State Sen. Jamie B. Raskin was on the defensive early in Sunday’s League of Women Voters Debate at Hood College in Frederick, placed there by two opponents whose own polling shows them in close pursuit of the Maryland lawmaker for the Democratic nomination for the 8th District congressional seat.
Wine retailer David Trone and former news anchor Kathleen Matthews blasted Raskin and Del. Kumar P. Barve, another candidate in the race, for the redrawn Congressional boundaries that they voted for in the state legislature in 2011.
The map paved the way for a Democrat to be elected in Maryland’s 6th Congressional district, a seat that was previously held by a Republican. It is frequently cited as an example of the kind of blatant “gerrymandering” that has led to polarization and partisan gridlock in Congress.
Trone called the state’s current Congressional map “an abomination,” and scoffed at Raskin’s proposed solution — a regional reapportionment effort by Maryland and Virginia state legislators — as “silly” and “a waste of time and rhetoric.”
Matthews called the map “the result of an old boys network protecting themselves” and called for an independent national commission to address the issue.
Raskin — who won the support of about 30 percent of respondents in the two recent polls — said that his opponents “need to get real about this” and acknowledge that “every redistricting is gerrymandering” because the party in control of the state legislature has no incentive to act differently.
He then pushed back at Matthews and Trone for contributions they have made to Republican lawmakers.
“Both of them have given thousands of dollars to right-wing Republicans who have participated in gerrymandering plans in their states,” Raskin said.
He was referring specifically to Trone’s donations to Gov. Greg Abbott of Texas, where his big box store chain, Total Wine & More, does business. In Matthews’ case, it was a $2,600 donation in 2014 to Sen. Roy Blunt (R-Mo.), co-sponsor with Sen. Amy Klobuchar (D-Minn.) of legislation to promote international tourism.
“I wonder if Kathleen would approach Sen. Roy Blunt, her friend from Missouri, the anti-choice, anti-birth control Republican, and ask whether he’s doing anything about gerrymandering in his state,” Raskin said, “And I wonder whether Mr. Trone would approach Governor Abbott . . . to see whether he’s doing anything about gerrymandering.”
Trone admonished Raskin for his tone, and said his donation to the governor of Texas was related to the business he iowns in that state. “First, I would start with the word respect. That’s where you start, Jamie,” Trone said. “Next point would be in Texas we have a thousand employees and we’re working for pro-consumer bills like Sunday sales, wine tastings, good things. . . . That’s money well spent.”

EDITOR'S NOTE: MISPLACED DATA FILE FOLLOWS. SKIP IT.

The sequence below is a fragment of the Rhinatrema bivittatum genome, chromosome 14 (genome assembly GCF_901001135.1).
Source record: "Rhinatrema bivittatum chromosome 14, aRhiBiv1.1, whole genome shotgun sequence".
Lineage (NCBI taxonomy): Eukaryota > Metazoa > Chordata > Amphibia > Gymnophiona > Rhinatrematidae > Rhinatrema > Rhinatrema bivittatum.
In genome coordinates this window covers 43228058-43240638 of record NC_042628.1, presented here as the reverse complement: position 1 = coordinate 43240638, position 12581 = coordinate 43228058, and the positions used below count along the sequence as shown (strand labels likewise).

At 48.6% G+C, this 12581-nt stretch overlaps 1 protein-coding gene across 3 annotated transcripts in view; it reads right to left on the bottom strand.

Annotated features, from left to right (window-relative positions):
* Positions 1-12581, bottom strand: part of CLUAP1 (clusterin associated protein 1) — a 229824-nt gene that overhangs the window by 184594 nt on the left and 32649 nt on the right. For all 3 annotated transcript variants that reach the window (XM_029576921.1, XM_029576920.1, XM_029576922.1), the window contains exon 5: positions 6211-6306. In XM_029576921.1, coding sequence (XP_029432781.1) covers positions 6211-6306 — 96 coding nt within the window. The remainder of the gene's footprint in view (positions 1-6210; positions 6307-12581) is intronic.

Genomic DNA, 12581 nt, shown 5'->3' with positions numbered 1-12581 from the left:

Matthews, who was an executive with the Marriott International hotel chain when she contributed to Blunt, said Raskin has yanked the donation out of context.
“I have given thousands of dollars to try to elect Democrats across this country,” she said. “In my entire career I’ve given one donation to one Republican who worked as a bipartisan colleague on a piece of legislation that created thousands of jobs in this country. I think we need to build bridges and need to work together.”
At Marriott Matthews oversaw the company’s political action committee, which contributed more than $1.4 million to candidates between 2008 and 2014, including nearly $700,000 to Republicans, according to data compiled by the Center for Responsive Politics.
Matthews said in an interview last week that Marriott employees were free to designate which party they wanted to receive their money. She also said decisions about specific contributions were made by lobbyists who reported to her.
An edge of anger crept into Raskin’s voice as he described the success of the Maryland legislature in advancing a progressive agenda in recent years, and addressed contentions that such an effort would be far more difficult in the Republican-led Congress.
“Annapolis isn’t Washington and I’m glad of it! In Annapolis we can get things done. We make things happen,” he said, referring to legislation establishing same-sex marriage and abolishing the death penalty.
In a poke at candidates Will Jawando, a former Senate aide, and former State Department official Joel Rubin, he added: “The people who pride themselves on the fact that they were staffers in a deadlocked, paralyzed Washington? I urge them, before they try to go to Congress, to come out to Annapolis to see how to get things done.”
Raskin, a three-term state senator and American University law professor, also questioned the qualifications for office of Matthews and Trone, both of whom are wealthy, first-time candidates. (Trone is self-funding his race.)
“Public office isn’t something that you buy, it’s something that you earn through your devotion to the public good and your service to the community,” Raskin said. “I would put my record of public service up against anybody running for Congress in America right now.”
He concluded by responding to Trone’s request for respect.
“I wasn’t quite sure what he was referring to. I know riding up here we saw lots of illegal Trone signs placed all over the roads,” he said. “I know you’re stuffing our mailboxes, the TV airwaves and the radio airwaves with your ads. At least give us [the public right of way]. That’s what the law says.”
Residents in several 8th District communities have complained about Trone yard signs on roadsides. They are required to be placed on private property.
Trone acknowledged that inexperienced campaign workers were not familiar with the rules.
“We’re working on that.” he said. “But thank you for your help, Jamie, in pointing that out.”